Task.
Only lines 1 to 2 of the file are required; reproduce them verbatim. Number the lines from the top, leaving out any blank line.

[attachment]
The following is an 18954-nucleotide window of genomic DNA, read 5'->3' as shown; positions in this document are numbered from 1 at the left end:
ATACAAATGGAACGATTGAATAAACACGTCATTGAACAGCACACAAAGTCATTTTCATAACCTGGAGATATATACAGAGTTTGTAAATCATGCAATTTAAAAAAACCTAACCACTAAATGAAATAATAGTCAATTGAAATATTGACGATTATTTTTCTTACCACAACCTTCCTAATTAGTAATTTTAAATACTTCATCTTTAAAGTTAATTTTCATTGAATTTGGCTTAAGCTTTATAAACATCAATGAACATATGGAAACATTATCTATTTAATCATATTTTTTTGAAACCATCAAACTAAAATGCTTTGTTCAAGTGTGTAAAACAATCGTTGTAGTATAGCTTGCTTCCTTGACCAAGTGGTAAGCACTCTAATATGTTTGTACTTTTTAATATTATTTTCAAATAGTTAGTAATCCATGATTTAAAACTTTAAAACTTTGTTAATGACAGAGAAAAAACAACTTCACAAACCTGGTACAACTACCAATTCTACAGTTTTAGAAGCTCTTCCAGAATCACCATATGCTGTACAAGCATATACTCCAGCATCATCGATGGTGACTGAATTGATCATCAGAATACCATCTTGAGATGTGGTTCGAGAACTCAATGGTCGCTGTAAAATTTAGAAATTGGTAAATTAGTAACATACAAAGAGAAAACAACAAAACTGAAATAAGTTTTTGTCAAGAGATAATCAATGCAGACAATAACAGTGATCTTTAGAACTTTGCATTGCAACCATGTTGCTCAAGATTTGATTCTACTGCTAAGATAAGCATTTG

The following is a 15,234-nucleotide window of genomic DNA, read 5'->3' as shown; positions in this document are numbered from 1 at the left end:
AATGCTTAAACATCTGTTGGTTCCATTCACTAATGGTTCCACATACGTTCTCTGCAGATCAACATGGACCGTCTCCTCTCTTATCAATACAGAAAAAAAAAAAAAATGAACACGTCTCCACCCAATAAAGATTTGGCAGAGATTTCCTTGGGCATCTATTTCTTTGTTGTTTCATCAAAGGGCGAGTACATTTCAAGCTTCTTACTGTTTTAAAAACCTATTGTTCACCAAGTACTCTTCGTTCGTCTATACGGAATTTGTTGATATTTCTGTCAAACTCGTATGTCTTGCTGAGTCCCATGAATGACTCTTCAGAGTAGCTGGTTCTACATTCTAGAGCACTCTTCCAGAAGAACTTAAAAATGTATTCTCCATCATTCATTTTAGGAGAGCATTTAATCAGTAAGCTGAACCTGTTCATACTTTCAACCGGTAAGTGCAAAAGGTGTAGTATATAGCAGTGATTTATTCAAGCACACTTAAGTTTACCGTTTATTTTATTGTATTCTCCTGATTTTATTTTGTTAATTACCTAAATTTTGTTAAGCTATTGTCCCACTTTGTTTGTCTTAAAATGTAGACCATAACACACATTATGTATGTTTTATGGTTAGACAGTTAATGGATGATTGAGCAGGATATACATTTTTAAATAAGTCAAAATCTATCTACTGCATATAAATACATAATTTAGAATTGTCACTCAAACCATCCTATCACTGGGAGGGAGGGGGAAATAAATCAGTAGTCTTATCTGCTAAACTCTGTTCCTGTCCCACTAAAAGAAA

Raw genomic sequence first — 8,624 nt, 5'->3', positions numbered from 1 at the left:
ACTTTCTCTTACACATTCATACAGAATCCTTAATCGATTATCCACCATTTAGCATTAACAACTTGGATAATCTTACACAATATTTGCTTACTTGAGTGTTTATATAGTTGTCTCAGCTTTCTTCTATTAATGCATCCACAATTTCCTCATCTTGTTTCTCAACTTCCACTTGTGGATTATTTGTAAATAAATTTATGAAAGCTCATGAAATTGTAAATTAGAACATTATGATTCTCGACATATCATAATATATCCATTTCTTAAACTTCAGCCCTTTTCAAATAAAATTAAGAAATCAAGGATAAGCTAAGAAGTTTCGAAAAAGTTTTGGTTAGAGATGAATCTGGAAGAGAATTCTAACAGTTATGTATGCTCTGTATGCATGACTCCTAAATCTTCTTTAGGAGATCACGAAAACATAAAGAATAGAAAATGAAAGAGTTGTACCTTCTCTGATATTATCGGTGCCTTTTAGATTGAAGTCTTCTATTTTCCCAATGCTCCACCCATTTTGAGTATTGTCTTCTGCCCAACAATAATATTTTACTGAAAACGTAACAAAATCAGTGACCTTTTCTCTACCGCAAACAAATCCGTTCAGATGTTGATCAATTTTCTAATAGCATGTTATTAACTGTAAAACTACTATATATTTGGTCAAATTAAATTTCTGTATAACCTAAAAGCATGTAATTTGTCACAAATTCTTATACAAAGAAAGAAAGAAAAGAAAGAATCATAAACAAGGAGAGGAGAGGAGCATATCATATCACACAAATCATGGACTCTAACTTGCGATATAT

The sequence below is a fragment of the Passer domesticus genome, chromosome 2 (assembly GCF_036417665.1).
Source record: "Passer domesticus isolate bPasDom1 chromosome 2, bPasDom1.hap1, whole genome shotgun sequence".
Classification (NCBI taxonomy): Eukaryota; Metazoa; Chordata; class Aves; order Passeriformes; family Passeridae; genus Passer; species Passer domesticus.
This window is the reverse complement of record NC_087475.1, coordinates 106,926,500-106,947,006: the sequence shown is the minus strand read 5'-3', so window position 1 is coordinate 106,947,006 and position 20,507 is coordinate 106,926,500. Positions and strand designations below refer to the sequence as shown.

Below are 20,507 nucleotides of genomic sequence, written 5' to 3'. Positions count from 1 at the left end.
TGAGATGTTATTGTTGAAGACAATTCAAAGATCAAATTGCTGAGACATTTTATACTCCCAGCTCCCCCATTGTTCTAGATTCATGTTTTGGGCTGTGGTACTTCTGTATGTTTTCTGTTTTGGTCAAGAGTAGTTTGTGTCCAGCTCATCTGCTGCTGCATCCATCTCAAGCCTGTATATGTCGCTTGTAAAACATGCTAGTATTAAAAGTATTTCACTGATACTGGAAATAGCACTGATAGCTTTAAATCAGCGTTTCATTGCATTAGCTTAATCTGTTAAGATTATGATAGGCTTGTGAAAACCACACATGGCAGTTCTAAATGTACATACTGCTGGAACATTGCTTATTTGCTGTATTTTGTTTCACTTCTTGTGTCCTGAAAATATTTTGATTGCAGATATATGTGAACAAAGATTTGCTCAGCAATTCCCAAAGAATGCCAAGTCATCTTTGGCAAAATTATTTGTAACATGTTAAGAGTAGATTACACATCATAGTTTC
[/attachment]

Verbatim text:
The following is an 18954-nucleotide window of genomic DNA, read 5'->3' as shown; positions in this document are numbered from 1 at the left end:
ATACAAATGGAACGATTGAATAAACACGTCATTGAACAGCACACAAAGTCATTTTCATAACCTGGAGATATATACAGAGTTTGTAAATCATGCAATTTAAAAAAACCTAACCACTAAATGAAATAATAGTCAATTGAAATATTGACGATTATTTTTCTTACCACAACCTTCCTAATTAGTAATTTTAAATACTTCATCTTTAAAGTTAATTTTCATTGAATTTGGCTTAAGCTTTATAAACATCAATGAACATATGGAAACATTATCTATTTAATCATATTTTTTTGAAACCATCAAACTAAAATGCTTTGTTCAAGTGTGTAAAACAATCGTTGTAGTATAGCTTGCTTCCTTGACCAAGTGGTAAGCACTCTAATATGTTTGTACTTTTTAATATTATTTTCAAATAGTTAGTAATCCATGATTTAAAACTTTAAAACTTTGTTAATGACAGAGAAAAAACAACTTCACAAACCTGGTACAACTACCAATTCTACAGTTTTAGAAGCTCTTCCAGAATCACCATATGCTGTACAAGCATATACTCCAGCATCATCGATGGTGACTGAATTGATCATCAGAATACCATCTTGAGATGTGGTTCGAGAACTCAATGGTCGCTGTAAAATTTAGAAATTGGTAAATTAGTAACATACAAAGAGAAAACAACAAAACTGAAATAAGTTTTTGTCAAGAGATAATCAATGCAGACAATAACAGTGATCTTTAGAACTTTGCATTGCAACCATGTTGCTCAAGATTTGATTCTACTGCTAAGATAAGCATTTG